If I really am going to run Boston, I had better get some experience running a road race. 4 weeks into my new found hobby I read about a ½ marathon in the town of Lynn, just north of Boston. It seemed like a good idea at the time. Today I do not recommend a ½ marathon to first time racers who have only been running for ten weeks. A 5K would have been a better idea, but running a ½ as my first race sure made it memorable. I built myself up to a 10 miler, and figured that I was ready to race. I mailed in my registration and received my bib, lucky number 7, back in the mail.
A good crowd of 700 toed up for the start. I was somewhere in the middle, smart enough to not start up front, but dumb in many other ways. What better way to learn than through experience? Off we went and I got swept away with the crowd. I knew that I should hold back, but it was too easy to lope along and stay with the others. After only a half mile or so, some young male runner who looked faster than me (they all did at that time), veered over to the side of the road and vomited. That was so strange, and I have not seen that again. His friend said something about the guy having just drank a gallon of Gatorade. Although I felt bad for him and I was nervous for my own situation, at least I had not thrown up at the start of the race.
The first half of the race went very smoothly, before I knew it I had six miles in the bank. I found myself running next to a woman. She mentioned that my ankle was “cracking” with every step. I told her how it always does that, makes that snapping noise, but never hurts or anything. The doctor said that it was nothing to worry about. My ankle had always cracked with every step since I was young. That would go away after a few years of running. I told the woman that I was training for Boston. What a dumb statement to say, eight weeks after the Boston running. What I should have said was that I hoped to run Boston someday. She just smiled a little and said two things that I did not understand. “It can be tough to qualify for Boston without doing some kind of track work”. I did not ask her what it meant to “qualify” for Boston, or what “track work” was, I just filed those questions away for the time being. I had a race to finish and it was all of a sudden getting very difficult. The woman ran on ahead as I started to slow down.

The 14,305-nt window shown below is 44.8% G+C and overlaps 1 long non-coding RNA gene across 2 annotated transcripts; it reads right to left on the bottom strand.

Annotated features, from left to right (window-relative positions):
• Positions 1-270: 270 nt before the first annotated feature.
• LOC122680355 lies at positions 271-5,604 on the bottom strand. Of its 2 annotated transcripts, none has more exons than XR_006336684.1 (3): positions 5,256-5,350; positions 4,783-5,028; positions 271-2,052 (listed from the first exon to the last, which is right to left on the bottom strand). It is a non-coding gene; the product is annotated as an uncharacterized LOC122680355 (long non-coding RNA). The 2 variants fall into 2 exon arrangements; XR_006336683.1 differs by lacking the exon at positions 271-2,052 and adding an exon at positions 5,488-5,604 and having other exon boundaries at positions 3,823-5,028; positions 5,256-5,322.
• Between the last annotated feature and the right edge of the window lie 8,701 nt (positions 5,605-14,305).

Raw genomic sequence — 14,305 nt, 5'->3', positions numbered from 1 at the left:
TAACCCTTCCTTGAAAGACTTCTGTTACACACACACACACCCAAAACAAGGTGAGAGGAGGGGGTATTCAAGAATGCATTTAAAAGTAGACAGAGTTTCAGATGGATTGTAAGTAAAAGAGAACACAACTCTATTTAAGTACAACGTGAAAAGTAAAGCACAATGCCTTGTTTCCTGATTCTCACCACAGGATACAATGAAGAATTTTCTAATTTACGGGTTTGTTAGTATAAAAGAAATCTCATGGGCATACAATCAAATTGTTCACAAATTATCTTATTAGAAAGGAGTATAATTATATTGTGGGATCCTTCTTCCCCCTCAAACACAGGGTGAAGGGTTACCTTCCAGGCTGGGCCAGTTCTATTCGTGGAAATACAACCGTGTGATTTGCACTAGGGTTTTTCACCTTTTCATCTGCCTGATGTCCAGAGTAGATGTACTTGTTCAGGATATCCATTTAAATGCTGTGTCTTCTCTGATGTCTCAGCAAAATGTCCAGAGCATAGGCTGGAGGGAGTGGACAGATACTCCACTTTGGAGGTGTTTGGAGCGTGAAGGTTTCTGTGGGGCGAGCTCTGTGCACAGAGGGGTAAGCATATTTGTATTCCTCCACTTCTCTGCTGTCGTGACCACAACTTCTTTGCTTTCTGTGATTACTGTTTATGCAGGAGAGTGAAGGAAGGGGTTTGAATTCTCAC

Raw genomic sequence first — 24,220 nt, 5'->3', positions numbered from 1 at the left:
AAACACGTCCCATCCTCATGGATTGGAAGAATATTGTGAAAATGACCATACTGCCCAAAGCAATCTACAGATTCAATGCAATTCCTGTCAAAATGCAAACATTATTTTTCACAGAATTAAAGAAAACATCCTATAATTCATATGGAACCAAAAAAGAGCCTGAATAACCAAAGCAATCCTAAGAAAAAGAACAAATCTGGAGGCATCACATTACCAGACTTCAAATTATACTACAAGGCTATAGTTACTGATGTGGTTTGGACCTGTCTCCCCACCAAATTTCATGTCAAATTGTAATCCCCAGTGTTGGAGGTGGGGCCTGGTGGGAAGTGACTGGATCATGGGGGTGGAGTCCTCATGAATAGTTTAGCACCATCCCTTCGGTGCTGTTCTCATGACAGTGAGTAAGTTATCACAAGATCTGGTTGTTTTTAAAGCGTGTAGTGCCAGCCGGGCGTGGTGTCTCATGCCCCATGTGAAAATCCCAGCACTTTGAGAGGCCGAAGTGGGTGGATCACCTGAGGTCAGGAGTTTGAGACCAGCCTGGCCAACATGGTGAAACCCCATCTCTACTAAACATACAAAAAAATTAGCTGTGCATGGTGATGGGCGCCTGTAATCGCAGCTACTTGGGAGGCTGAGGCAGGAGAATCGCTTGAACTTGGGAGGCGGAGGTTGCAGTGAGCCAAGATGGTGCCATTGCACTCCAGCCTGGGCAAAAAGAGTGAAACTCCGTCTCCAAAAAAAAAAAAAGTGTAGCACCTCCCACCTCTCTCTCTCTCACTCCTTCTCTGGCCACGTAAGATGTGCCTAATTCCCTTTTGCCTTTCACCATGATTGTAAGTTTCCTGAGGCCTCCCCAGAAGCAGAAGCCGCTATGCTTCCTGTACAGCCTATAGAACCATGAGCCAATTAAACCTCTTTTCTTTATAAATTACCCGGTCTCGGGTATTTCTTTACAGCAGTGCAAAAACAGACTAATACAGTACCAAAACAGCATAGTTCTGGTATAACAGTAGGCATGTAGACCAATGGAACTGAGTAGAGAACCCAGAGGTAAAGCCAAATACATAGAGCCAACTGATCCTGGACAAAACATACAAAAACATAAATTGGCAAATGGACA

At mile nine it was time for me to learn a new lesson. This one is called “hitting the wall”. Something that I would experience many times in the future, I think that this was my first one. Essentially I had used up all of my fuel. So much of marathon training is adapting the body to parcel out the stores of carbos, store more carbos, and burn a higher percentage of fat energy. If I had started out slower, I would have burn less carbohydrate by mile nine, but in my first race I was so excited to get going and I did not know the danger that lay ahead. Later I would learn to feel the wall approaching and be able to slow in advance, compensate, and even mentally tough it out. But in this race, I did not just hit the wall, I crashed into it. The last three miles were agony. I shuffled along, feeling horrible. Spectators yelled out those common lies that I would hear many times again “your looking good”, “you are almost there”, “its all downhill from here”. I remember one fan who seemed shocked by my low bib number (usually the very low numbers go to the front runners). “ Way to go….number 7 !!??”.
Almost to the finish. One older man who had obviously finished a while ago was watching the stragglers come in. He smiled and looked on me with pity, I was in such sorry shape. But I kept shuffling along and crossed the finish line in one hour, 58 minutes and 46 seconds. I came in 456th place of 700 runners and although the last three miles had been a disaster, the entire event had been kind of fun.
456th of 700